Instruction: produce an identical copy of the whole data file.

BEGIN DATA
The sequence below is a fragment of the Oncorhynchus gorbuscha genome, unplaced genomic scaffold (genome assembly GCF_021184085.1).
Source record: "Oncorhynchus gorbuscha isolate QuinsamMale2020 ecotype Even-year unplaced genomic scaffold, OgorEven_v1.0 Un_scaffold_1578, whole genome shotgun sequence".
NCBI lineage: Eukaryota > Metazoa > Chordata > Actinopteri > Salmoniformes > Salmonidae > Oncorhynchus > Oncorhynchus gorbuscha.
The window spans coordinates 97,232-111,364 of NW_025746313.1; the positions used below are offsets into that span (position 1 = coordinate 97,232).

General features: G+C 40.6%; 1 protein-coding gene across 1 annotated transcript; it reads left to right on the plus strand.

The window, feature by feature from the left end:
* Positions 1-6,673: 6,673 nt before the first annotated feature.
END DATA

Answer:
The sequence below is a fragment of the Oncorhynchus gorbuscha genome, unplaced genomic scaffold (genome assembly GCF_021184085.1).
Source record: "Oncorhynchus gorbuscha isolate QuinsamMale2020 ecotype Even-year unplaced genomic scaffold, OgorEven_v1.0 Un_scaffold_1578, whole genome shotgun sequence".
NCBI lineage: Eukaryota > Metazoa > Chordata > Actinopteri > Salmoniformes > Salmonidae > Oncorhynchus > Oncorhynchus gorbuscha.
The window spans coordinates 97,232-111,364 of NW_025746313.1; the positions used below are offsets into that span (position 1 = coordinate 97,232).

General features: G+C 40.6%; 1 protein-coding gene across 1 annotated transcript; it reads left to right on the plus strand.

The window, feature by feature from the left end:
* Positions 1-6,673: 6,673 nt before the first annotated feature.